You’d think language barriers would be the one of the biggest challenges for a refugee resettlement case manager. They work closely with people from all over the world, people who speak many different languages and English often isn’t one of them. But as far as Marla Sell is concerned, kindness is a universal language that has allowed her to communicate with those in need for 14 years.
“It’s not that hard,” Marla said. “Everybody thinks that’s the hardest part. You just have to hug them and show them things with your hands. Sometimes there are misunderstandings, but you get past it,” she adds.
Marla is one of numerous case workers with Liberty’s Lutheran Children and Family Service, helping refugees start their new lives in Pennsylvania. The LCFS Refugee Resettlement Program is a local affiliate of the national Lutheran Immigration and Refugee Service, which assists refugees and asylees through a cooperative agreement with the U.S. Department of State. These services are made available to hundreds of refugees each year in the five-county Southeast Pennsylvania area, Lancaster County and in the Lehigh Valley. Marla works in our Allentown office and assists individuals and families resettling in the Lehigh Valley. No day is the same, she said.
“Most of them are tired when they arrive, because they have been traveling for days. Some are scared, especially if they don’t know where they are or don’t have family here,” Marla explained. “As soon as we find out a family is coming, I shift into high gear and find them a place to live, get everything set up for an apartment, meet them at the airport, make sure they have clothing and coats, provide car seats for kids, make sure they have food to eat,” she added.
But it doesn’t stop there. In fact, that’s just where the help begins. LCFS gathers available resources, helps refugees find employment, and provides general cultural orientation. Such things include assistance with the social security office, getting their children enrolled in school, ESL testing, as well as facilitating and transportation to doctor’s appointments.
“Every family is different. There are some families that need a lot of assistance and other who hit the ground running, depending on their ability to speak English and their educational backgrounds,” Marla said. “These are highly motivated individuals who happily live on a lot less than many of us do. They don’t want the government to take care of them. Some of them held status and good jobs in their home countries, particularly in Iraq and then a war happened.”
Since she started assisting refugees at the age 23, Marla has helped hundreds of people start new lives in Pennsylvania from countries such as Bosnia, Liberia, Sudan, Vietnam, Burma, Iraq, Eritrea, Ethiopia and Bhutan. It began when she graduated from West Chester University with a degree in speech therapy and got a job as a secretary in the foster care department at another agency in the Lehigh Valley. Marla soon started tutoring refugees in evening ESL classes and eventually she transitioned to refugee resettlement case worker. Although Marla says each case is special in its own way, some of her first experiences working with refugees were particularly impactful on her – serving as an English tutor to a mother and daughter from war-torn Bosnia, and later tutoring two girls from Kosovo who were her same age.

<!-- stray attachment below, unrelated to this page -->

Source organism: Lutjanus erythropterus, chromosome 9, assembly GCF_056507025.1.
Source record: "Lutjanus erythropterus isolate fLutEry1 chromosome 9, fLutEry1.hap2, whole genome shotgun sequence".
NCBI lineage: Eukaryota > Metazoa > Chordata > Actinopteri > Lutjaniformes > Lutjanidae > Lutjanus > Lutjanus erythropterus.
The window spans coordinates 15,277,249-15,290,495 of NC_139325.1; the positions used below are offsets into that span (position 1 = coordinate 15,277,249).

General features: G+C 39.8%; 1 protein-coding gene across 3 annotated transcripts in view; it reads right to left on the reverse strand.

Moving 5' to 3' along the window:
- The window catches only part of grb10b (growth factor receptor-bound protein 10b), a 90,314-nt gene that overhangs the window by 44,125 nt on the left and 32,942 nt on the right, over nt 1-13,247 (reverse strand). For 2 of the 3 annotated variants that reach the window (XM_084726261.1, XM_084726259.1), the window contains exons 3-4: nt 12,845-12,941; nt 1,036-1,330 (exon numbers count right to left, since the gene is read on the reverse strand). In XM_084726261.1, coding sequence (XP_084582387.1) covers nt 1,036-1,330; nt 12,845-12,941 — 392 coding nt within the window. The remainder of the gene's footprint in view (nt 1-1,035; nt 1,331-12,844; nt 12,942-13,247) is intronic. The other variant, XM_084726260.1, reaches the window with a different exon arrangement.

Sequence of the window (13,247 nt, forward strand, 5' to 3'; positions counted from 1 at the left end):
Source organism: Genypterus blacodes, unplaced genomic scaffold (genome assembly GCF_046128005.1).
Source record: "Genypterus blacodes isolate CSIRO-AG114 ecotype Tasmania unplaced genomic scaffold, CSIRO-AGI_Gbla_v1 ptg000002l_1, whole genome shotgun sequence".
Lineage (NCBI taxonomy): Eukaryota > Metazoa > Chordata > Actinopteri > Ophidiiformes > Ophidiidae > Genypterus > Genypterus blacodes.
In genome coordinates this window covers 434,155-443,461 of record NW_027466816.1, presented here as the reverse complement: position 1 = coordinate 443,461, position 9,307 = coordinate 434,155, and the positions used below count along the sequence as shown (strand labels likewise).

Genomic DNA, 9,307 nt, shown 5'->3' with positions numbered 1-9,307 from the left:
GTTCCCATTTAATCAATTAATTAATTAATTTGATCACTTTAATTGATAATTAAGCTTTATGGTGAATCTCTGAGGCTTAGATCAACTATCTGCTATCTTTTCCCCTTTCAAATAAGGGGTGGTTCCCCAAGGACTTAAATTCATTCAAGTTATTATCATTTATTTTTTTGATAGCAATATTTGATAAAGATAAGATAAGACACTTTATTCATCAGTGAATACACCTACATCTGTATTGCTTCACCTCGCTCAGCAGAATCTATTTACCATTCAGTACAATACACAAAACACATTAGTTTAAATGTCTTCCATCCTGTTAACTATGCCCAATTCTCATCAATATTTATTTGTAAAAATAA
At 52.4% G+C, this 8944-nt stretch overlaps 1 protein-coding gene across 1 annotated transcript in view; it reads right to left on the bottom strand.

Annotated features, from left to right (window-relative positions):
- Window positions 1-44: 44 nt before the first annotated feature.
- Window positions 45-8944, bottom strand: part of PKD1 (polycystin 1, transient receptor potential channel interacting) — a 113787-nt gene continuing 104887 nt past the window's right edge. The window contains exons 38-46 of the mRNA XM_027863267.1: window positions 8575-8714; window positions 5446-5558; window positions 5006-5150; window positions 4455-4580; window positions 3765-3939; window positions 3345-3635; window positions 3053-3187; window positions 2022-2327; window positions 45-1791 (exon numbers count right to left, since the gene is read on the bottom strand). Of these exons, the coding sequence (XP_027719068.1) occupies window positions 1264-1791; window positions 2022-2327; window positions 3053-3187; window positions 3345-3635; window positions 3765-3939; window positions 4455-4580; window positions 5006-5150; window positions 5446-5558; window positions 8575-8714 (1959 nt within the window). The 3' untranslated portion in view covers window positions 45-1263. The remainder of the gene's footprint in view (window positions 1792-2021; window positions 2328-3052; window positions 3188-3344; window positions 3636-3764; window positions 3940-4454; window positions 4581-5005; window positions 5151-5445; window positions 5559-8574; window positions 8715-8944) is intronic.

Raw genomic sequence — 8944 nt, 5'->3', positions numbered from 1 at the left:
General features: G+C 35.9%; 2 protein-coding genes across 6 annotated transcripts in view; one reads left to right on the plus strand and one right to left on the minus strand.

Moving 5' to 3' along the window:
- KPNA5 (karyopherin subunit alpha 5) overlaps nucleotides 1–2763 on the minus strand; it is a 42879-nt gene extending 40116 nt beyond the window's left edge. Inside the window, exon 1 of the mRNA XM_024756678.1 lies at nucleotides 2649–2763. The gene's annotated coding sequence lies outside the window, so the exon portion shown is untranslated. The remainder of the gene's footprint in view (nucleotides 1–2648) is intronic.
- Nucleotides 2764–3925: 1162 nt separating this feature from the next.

“We became friends,” she said. “We went to New York City together one time and we went to different places like the mall. This helped them to learn about the United States and practice their English, but also we were peers, so it was a fun experience.”
Helping people in need is a passion for Marla, but she is just one person and LCFS resettles hundreds of refugees in Pennsylvania each year. She encourages the community to support the program, either through volunteering or donating supplies, furniture or funds, to help ease their transition to their new lives here.
“Volunteer and churches are so important,” said Marla. “I have seen some refugees who did not have such support and they were much more isolated, didn’t learn English as quickly, and didn’t venture too much outside of their ethnic community. Most refugees are working and on their way to self-sufficiency in three months after being in the U.S., but sometimes they need that extra month of rent, because they aren’t working yet or they’re working but haven’t got paid yet,” she explained.
Refugees aren’t the only people helped by the resettlement experience. Marla says assisting this resilient, determined, courageous group of people has changed her life for the better and of those who lend their generous support.